Parliament has to stand on the side of the powerless. Whitehall mandarins, judges, BBC managers, council bureaucrats and professionals all have their own interests and a desire to hide mistakes. Parliament needs to balance the scales on the side of the weak—those without wealth who are crying out and not being heard.
4.50 pm

21 comments:

Anonymous said...

quite a statement! Now we wait to see if other members of Parliament have the courage to back him up while this subject is well in the public mind and before the media lose interest.
ex JHB

Ex-Senator Stuart Syvret said...

An excellent and well-observed speech by John.

Stuart

Ian Evans said...

The case we DISCUSSED EARLIER

Anonymous said...

Definately !!! @stuart... its a shame it took current events to get this action ....

Ian Evans said...

Thanks for the posting Rico, a very sobering read. If you need any info on your forthcoming Operation Rose posting, I have friends up that way who will help you all they can :)

Anonymous said...

There may be no logical counterargument to this excellent speech by John Hemming, but you can expect to see him rubbished by the Jersey State Media as never before.

voiceforchildren said...

Rico.

The statement of Former Police, Chief Graham Power QPM, referred to in Mr. Hemming's speech can be read HERE

Zoompad said...

Some people may not want to hear what I am saying (whats new?) but I have written to every one of those in Parliament at least 10 times, and some have had more letters off me, and for ball my pains I have been falsely labelled a troublemaker, fantasist and nutjob.

Someone has left a comment on my blog which pretty much sums up how I feel about Parliament nowadays. I didn't used to think this way, before all the letter writing and the massive struggle in the used to be secret family courts, (they have no bloody rights to keep torturing vulnerable people Top Secret, but they got away with it for ages until brave victims on sites like Mothers for Justice started talking about how they were being tortured) but now that I have been totally dissed by the people in Parliament who let such things happen and dont raise Cain about it, I agree with the person who posted this comment

http://zoompad.blogspot.com/2012/11/prayer-for-victims-of-pindown-and.html?showComment=1352849665599#c7637306693150582747

Anonymous said...

Excellent speech by John Hemming. We are pleased he mentioned the dreadful case in New Zealand.
http://bit.ly/ourNZexperience

Anonymous said...

Rico.

Have you written your "more polite" questions to ILM yet?

And if so, can you share them with us?

Anonymous said...

John Hemming MP, is to be commended for bringing Parliamentary attention to the failures of bringing justice for abuse survivors in Jersey, North Wales, and far beyond. It is an international issue.

Tom Watson MP, has also spoken powerfully on the topic of child abuse inquiries stating, “A narrow-down investigation is the basic building block of a cover-up.” He was speaking with experience about investigations outside of Jersey, but the similarities are glaring. His are words worth considering as the States debates the upcoming COI terms of reference and how much they can get away with concealing this time. The same techniques of evidence suppression can be seen in the other jurisdictions.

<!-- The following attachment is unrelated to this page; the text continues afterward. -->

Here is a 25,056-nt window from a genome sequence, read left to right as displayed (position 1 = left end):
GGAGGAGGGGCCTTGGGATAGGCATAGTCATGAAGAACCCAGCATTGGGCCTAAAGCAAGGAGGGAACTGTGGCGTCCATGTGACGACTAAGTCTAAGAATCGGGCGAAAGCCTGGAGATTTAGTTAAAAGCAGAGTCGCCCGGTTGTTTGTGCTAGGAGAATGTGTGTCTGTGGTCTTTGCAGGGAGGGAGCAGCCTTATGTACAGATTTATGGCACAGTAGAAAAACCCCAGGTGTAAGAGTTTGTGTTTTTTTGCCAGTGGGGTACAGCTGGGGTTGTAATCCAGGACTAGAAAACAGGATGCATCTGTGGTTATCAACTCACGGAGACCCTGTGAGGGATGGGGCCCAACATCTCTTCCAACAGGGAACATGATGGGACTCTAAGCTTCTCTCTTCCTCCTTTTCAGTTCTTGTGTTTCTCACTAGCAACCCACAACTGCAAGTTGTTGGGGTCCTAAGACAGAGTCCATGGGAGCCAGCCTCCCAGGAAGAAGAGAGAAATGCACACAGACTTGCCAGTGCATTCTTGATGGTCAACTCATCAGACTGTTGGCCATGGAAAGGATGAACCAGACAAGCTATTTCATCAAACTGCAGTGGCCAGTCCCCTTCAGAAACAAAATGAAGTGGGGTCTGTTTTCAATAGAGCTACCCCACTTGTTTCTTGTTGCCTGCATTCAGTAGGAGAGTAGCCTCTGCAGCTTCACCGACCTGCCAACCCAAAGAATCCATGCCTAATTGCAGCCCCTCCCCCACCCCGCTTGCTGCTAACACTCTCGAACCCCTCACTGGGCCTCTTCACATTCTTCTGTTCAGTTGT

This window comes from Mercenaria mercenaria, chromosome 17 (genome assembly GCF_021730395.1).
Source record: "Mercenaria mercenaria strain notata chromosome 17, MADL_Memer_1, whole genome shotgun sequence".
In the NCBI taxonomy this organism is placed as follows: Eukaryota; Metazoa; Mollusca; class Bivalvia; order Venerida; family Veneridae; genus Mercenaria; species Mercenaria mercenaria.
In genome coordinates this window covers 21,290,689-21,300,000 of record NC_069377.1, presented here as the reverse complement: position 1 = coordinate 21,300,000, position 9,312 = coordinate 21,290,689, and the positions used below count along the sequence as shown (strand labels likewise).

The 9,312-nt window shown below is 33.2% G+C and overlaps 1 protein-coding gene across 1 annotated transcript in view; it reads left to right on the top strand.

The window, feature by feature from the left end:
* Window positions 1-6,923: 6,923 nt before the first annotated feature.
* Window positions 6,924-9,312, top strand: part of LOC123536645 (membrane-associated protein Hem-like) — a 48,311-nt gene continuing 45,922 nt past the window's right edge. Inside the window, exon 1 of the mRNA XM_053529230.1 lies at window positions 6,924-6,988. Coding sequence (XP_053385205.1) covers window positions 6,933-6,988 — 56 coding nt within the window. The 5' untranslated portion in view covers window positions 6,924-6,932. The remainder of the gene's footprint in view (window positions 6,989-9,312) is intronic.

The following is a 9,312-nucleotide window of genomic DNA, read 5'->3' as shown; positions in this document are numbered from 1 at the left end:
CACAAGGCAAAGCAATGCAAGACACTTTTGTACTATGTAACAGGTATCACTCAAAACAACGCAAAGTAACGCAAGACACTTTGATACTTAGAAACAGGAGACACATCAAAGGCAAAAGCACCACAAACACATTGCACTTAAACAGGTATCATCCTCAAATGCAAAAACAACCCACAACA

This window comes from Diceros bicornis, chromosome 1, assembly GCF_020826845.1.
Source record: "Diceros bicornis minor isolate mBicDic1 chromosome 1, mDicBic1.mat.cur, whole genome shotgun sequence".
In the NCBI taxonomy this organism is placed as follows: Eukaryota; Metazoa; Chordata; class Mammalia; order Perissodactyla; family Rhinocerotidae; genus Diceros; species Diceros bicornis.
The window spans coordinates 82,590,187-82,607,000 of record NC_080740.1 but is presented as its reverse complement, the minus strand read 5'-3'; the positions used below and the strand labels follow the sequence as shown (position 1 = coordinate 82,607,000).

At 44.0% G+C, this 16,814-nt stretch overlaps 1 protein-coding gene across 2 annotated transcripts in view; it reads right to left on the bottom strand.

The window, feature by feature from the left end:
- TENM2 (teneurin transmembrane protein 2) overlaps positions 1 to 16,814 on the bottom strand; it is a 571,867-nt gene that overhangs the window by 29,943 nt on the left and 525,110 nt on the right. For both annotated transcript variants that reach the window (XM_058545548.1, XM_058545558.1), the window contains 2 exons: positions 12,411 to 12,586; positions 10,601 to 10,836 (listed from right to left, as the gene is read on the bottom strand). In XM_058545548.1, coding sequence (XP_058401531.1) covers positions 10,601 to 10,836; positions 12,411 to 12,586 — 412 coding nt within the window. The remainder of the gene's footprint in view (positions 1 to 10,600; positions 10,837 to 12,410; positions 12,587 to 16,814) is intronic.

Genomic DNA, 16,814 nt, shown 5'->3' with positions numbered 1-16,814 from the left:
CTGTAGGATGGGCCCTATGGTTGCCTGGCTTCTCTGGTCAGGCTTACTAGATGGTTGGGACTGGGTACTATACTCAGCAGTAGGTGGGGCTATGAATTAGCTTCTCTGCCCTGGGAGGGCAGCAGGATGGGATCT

The ease of travel and electronic interconnectedness of high level paedophiles make their crimes increasingly borderless, but empowerment of those who seek justice for abuse survivors is now equally international through the internet - until it is further restricted. This tool must be used to connect all who wish to speak out and contribute to the "Great Unraveling" of institutionalized child abuse.

Anonymous said...

John Hemming wastes his time.

Ian Evans said...

Update from LEAH

Anonymous said...

Tony Robinson says that the then Director of Public Prosecutions decided that prosecution of Smith was "not in the public interest".

Tony Robinson says "The police now say the file is lost. It seems like there was a complete cover up to me."

All sounds so familiar,not in interest,lost files !!!!

Zoompad said...

http://zoompad.blogspot.co.uk/2012/11/the-british-academy-and-giles-frazer.html

Ian Evans said...

The JEP try CONNING THE PUBLIC again!

voiceforchildren said...

Rico.

The BBC, Children In Need and 99 RED BALLOONS

Jay said...

John Hemming MP is the only politician that is willing to stick to his beliefs and raise the matter of child abuse within the state apparatus. cover ups and corruption are the norm, not the exception.

Ian Evans said...

The dissection of a criminal system PART 5 THE PERJURY

Anonymous said...

Rico,

Have you heard the latest from David Rose?

http://www.dailymail.co.uk/news/article-2234615

Anonymous said...

Ooooh, that old lying hack David Rose, the one who cruelly attacked abuse victim Steven Messham in the Mail on Sunday, wants us all to think he's going to sue. After writing vicious and misleading things about a survivor who never intended to wrong anyone, Rose seems to want a widdle pitty from the public.

http://www.dailymail.co.uk/news/article-2234615/MoS-reporter-secret-paedophile-pay-MI5-Not-really-ludicrous-claims-web-eloquent-argument-state-control-newspapers.html

Elle